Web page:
Of course not! But to live and shout this negative and poisonous attitude day in and day out, to the near exclusion of celebrating the good in America, is a huge turnoff, and an excellent reason to avoid or suppress such soreheads. It is the origin of the feeling that the left is not at all patriotic. Why do they need to ensure that the entire world is thoroughly informed of our past sins every year, over and over? Move on!

Then too, there is the fact that their financial and social goals are ruinous and actually anti-American, which makes it virtually impossible for conservatives to grant leftwing liberals any kind of patriotism at all.

Only one measure is needed to illustrate the point: the latest prediction of the national debt under Obama, in the year 2019, is $31 trillion, without considering Obamacare.

This is unforgivable.

Comment Posted By Mannning On 3.10.2009 @ 19:11


Comity and courtesy are excellent calls to be heeded by all--no argument.

Of course, it takes two to tango here, and I find some encounters with the other persuasion impossible to keep within reasonable bounds, simply because really filthy, in-your-face motor-mouths override everything else, including my feeble attempts at being polite. It seems that some leftwingers have developed the "skill" to shout their opinions at full volume without taking pause for a breath, and they do not listen to your side on principle. Try calling these louts out!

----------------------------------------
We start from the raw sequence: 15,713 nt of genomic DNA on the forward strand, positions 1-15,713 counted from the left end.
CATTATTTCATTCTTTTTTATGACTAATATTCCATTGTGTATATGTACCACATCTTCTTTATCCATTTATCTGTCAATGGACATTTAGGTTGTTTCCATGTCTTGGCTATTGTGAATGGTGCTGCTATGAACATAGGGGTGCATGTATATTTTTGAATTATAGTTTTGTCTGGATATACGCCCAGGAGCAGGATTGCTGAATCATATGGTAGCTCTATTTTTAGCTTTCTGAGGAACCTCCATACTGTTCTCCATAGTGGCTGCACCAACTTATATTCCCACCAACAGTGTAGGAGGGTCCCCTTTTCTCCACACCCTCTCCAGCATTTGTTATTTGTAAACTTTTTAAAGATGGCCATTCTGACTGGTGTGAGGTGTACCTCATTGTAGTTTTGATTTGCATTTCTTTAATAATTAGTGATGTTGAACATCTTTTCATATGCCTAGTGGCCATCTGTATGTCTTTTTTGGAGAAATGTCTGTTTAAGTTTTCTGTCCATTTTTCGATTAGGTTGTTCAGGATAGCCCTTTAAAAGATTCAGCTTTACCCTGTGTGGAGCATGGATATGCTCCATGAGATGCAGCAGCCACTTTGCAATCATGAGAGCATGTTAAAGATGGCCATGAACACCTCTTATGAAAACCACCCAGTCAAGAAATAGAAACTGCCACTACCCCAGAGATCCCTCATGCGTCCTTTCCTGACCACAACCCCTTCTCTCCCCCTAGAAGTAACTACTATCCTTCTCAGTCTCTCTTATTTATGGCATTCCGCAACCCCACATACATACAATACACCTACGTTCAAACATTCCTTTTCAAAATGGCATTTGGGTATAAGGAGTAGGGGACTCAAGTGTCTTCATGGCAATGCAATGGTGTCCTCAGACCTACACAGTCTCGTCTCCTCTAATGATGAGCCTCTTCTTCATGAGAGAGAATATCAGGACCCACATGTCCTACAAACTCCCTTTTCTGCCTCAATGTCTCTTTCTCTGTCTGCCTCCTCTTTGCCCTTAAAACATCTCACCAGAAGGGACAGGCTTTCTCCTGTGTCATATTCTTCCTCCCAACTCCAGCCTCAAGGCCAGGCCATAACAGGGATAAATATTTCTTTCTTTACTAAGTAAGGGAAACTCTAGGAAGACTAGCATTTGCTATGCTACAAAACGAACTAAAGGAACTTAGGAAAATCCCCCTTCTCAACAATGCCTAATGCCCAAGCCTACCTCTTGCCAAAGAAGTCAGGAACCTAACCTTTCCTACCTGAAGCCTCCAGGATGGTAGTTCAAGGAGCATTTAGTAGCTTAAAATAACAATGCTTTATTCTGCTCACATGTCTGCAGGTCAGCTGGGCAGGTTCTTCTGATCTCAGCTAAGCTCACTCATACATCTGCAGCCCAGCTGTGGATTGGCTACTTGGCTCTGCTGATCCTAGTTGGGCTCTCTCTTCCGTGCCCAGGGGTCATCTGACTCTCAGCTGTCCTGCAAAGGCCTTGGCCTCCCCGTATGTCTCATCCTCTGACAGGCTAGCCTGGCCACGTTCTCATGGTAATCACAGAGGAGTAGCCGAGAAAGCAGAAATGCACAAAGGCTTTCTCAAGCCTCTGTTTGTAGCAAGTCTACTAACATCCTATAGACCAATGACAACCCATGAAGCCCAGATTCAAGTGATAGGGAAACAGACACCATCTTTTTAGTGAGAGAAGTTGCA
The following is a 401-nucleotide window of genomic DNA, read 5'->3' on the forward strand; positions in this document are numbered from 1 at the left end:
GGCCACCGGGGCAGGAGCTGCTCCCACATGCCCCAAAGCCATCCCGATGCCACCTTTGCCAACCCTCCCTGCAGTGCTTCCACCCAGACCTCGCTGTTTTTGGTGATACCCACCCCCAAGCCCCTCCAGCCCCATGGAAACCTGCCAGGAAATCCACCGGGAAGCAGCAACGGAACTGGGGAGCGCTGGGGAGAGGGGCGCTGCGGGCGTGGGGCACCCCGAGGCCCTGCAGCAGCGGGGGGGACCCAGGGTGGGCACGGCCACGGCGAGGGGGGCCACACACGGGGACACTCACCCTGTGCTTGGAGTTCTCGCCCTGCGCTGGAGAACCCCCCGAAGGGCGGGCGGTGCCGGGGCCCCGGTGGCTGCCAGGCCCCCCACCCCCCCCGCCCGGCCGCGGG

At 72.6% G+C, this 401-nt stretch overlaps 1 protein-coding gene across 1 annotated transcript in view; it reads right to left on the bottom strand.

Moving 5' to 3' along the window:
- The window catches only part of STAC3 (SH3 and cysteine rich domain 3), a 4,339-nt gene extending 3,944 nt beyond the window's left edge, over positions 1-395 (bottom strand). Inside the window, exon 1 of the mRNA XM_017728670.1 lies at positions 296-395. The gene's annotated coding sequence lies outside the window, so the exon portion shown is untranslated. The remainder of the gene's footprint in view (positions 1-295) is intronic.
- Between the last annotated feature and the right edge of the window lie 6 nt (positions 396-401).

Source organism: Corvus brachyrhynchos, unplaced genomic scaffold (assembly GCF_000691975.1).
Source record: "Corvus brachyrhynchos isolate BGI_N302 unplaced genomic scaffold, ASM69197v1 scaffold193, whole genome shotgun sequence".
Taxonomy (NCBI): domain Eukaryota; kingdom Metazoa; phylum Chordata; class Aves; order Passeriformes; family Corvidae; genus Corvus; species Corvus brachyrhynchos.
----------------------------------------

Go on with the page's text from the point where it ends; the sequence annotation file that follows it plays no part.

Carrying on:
In calling out people for being rude louts, you may achieve a bit of startled quiet for a short time, but on the rebound, louts will be louts. Activist louts of either political persuasion are professional at it, and will see being called out to be a goad to ever nastier invective and higher volume. Some of these professional louts are paid agitators in the first place.

If you can control the venue, control the audience or membership, and have the right and capability to gavel down or even expel the louts, you may be able to maintain comity. Otherwise, you are in for more and more loutish behavior.

Comment Posted By Mannning On 2.10.2009 @ 23:02


Did I see signs of ists in the Carter or Clinton eras?

The only one that comes immediately to mind was the push for Hillarycare, which was really alarming. Bumbles and Slick were rather terrible Presidents in my view, but they did not set off ist alarms and signs the way or to the same extent Obama has done.

I must admit, however, that the production of sheer booboos has outdone the ist alarms, and I am not prescient enough to be certain that the booboos were really that or something more sinister and motivated by ist intents downstream.

Why is Obama insulting and shunning the UK representatives he encounters? Why does Obama act subserviently to Saudi Royals? Why does Obama insist on interfering with the constitutional processes in Honduras? Why does Obama choose to attack Israel for its settlements in the west Bank, rather than enormous and pressing subjects of a more serious nature, such as Iran?

These, and many more actions of similar import leave me cold and wondering what is going on. I have seen no adequate explanations for such acts, and I believe the American people are due some. Instead, I perceive a "go to hell!" attitude.

But, then, these are not in themselves earthshaking matters, but merely indications of a mindset that is diametrically opposed to what I believe is right and proper. So I take points away. Lots of them!